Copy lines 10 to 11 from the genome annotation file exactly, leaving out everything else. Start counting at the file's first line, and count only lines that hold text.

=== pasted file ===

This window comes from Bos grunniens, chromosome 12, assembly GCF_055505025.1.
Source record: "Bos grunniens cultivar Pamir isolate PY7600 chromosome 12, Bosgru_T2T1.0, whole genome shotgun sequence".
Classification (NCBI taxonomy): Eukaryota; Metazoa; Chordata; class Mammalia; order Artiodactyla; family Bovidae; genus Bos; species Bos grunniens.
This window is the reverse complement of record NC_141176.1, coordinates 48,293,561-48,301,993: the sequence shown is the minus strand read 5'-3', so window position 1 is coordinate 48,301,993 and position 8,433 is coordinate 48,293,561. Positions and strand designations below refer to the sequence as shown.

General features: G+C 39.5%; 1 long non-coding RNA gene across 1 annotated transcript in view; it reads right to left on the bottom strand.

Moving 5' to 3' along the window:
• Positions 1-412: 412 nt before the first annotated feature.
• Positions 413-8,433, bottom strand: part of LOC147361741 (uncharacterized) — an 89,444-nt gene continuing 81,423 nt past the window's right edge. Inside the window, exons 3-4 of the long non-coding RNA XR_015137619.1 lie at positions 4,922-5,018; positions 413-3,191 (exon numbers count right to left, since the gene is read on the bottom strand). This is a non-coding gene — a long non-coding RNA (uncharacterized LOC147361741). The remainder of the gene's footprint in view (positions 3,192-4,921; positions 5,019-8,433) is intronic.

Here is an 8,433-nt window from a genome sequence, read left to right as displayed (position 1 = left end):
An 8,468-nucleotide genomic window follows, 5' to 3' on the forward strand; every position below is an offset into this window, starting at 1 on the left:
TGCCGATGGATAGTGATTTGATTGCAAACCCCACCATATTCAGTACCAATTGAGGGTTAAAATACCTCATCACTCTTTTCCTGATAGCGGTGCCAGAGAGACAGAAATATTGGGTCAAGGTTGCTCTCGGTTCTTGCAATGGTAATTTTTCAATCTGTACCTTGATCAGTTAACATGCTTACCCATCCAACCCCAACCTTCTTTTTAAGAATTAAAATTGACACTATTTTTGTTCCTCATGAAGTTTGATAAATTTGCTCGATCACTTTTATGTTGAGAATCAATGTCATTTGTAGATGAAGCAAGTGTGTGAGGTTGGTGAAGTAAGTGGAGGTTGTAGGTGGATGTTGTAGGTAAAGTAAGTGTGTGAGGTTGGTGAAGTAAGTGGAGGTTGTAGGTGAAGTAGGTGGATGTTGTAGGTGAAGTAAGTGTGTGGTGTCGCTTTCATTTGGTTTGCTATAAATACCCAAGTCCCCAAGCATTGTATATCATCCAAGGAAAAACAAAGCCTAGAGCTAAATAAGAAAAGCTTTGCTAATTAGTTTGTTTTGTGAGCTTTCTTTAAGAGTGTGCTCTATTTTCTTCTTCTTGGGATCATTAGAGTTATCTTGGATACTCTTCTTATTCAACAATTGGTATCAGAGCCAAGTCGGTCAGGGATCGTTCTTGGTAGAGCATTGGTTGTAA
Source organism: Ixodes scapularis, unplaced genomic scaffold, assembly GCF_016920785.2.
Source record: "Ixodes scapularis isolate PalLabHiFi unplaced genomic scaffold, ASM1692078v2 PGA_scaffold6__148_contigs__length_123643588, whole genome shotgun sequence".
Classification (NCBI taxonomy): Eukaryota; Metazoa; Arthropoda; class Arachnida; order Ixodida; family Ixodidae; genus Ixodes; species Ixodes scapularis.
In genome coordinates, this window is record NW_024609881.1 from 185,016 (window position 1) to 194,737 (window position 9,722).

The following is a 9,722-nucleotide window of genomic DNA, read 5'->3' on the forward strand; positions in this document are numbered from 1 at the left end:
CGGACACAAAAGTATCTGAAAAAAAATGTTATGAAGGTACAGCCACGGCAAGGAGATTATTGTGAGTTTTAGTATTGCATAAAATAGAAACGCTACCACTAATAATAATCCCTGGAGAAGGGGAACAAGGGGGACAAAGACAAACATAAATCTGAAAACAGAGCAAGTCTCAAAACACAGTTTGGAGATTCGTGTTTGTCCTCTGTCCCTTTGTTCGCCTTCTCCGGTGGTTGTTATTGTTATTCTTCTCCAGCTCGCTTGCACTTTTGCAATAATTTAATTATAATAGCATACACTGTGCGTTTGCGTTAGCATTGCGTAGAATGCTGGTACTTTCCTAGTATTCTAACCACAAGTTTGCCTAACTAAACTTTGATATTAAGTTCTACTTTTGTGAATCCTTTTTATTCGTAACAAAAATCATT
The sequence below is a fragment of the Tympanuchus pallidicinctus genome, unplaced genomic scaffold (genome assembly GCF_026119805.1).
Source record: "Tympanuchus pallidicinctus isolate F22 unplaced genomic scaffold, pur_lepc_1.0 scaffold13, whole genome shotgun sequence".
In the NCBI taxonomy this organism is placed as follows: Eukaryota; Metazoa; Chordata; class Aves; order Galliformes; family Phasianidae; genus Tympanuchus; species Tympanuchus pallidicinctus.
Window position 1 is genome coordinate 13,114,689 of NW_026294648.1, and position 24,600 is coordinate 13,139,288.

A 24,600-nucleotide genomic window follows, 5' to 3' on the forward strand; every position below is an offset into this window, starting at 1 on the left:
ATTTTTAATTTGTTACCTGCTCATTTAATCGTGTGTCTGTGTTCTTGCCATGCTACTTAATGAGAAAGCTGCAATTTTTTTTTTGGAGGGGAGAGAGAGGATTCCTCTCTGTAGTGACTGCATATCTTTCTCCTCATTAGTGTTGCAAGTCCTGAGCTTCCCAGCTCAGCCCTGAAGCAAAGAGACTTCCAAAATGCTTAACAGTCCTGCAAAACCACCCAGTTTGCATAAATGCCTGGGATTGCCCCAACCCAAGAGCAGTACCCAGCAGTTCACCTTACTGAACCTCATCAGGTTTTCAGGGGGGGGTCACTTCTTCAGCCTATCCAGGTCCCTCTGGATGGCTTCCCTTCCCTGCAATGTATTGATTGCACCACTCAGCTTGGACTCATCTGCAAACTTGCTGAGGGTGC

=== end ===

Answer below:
An 8,468-nucleotide genomic window follows, 5' to 3' on the forward strand; every position below is an offset into this window, starting at 1 on the left:
TGCCGATGGATAGTGATTTGATTGCAAACCCCACCATATTCAGTACCAATTGAGGGTTAAAATACCTCATCACTCTTTTCCTGATAGCGGTGCCAGAGAGACAGAAATATTGGGTCAAGGTTGCTCTCGGTTCTTGCAATGGTAATTTTTCAATCTGTACCTTGATCAGTTAACATGCTTACCCATCCAACCCCAACCTTCTTTTTAAGAATTAAAATTGACACTATTTTTGTTCCTCATGAAGTTTGATAAATTTGCTCGATCACTTTTATGTTGAGAATCAATGTCATTTGTAGATGAAGCAAGTGTGTGAGGTTGGTGAAGTAAGTGGAGGTTGTAGGTGGATGTTGTAGGTAAAGTAAGTGTGTGAGGTTGGTGAAGTAAGTGGAGGTTGTAGGTGAAGTAGGTGGATGTTGTAGGTGAAGTAAGTGTGTGGTGTCGCTTTCATTTGGTTTGCTATAAATACCCAAGTCCCCAAGCATTGTATATCATCCAAGGAAAAACAAAGCCTAGAGCTAAATAAGAAAAGCTTTGCTAATTAGTTTGTTTTGTGAGCTTTCTTTAAGAGTGTGCTCTATTTTCTTCTTCTTGGGATCATTAGAGTTATCTTGGATACTCTTCTTATTCAACAATTGGTATCAGAGCCAAGTCGGTCAGGGATCGTTCTTGGTAGAGCATTGGTTGTAA